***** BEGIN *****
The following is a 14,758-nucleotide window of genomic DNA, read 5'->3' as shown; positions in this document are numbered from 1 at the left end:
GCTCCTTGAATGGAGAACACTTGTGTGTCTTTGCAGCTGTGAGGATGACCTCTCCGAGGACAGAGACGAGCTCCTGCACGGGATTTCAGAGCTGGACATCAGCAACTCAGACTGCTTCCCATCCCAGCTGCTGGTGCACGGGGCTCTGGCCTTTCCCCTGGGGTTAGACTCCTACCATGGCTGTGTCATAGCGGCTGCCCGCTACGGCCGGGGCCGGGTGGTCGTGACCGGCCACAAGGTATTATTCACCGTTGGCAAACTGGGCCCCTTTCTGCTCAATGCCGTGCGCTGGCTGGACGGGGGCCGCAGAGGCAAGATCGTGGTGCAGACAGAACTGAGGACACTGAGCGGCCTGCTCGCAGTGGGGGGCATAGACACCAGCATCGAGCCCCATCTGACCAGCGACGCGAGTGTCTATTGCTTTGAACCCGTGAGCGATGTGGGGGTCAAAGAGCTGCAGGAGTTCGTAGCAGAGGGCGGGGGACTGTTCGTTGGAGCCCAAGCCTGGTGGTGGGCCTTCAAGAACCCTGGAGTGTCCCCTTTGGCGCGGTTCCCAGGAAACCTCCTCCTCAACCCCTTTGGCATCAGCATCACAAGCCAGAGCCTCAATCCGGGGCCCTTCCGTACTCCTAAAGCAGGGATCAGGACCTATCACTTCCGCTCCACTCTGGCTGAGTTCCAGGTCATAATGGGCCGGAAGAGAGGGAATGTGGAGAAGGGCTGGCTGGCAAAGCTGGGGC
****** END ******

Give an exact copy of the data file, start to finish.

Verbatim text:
The following is a 14,758-nucleotide window of genomic DNA, read 5'->3' as shown; positions in this document are numbered from 1 at the left end:
GCTCCTTGAATGGAGAACACTTGTGTGTCTTTGCAGCTGTGAGGATGACCTCTCCGAGGACAGAGACGAGCTCCTGCACGGGATTTCAGAGCTGGACATCAGCAACTCAGACTGCTTCCCATCCCAGCTGCTGGTGCACGGGGCTCTGGCCTTTCCCCTGGGGTTAGACTCCTACCATGGCTGTGTCATAGCGGCTGCCCGCTACGGCCGGGGCCGGGTGGTCGTGACCGGCCACAAGGTATTATTCACCGTTGGCAAACTGGGCCCCTTTCTGCTCAATGCCGTGCGCTGGCTGGACGGGGGCCGCAGAGGCAAGATCGTGGTGCAGACAGAACTGAGGACACTGAGCGGCCTGCTCGCAGTGGGGGGCATAGACACCAGCATCGAGCCCCATCTGACCAGCGACGCGAGTGTCTATTGCTTTGAACCCGTGAGCGATGTGGGGGTCAAAGAGCTGCAGGAGTTCGTAGCAGAGGGCGGGGGACTGTTCGTTGGAGCCCAAGCCTGGTGGTGGGCCTTCAAGAACCCTGGAGTGTCCCCTTTGGCGCGGTTCCCAGGAAACCTCCTCCTCAACCCCTTTGGCATCAGCATCACAAGCCAGAGCCTCAATCCGGGGCCCTTCCGTACTCCTAAAGCAGGGATCAGGACCTATCACTTCCGCTCCACTCTGGCTGAGTTCCAGGTCATAATGGGCCGGAAGAGAGGGAATGTGGAGAAGGGCTGGCTGGCAAAGCTGGGGC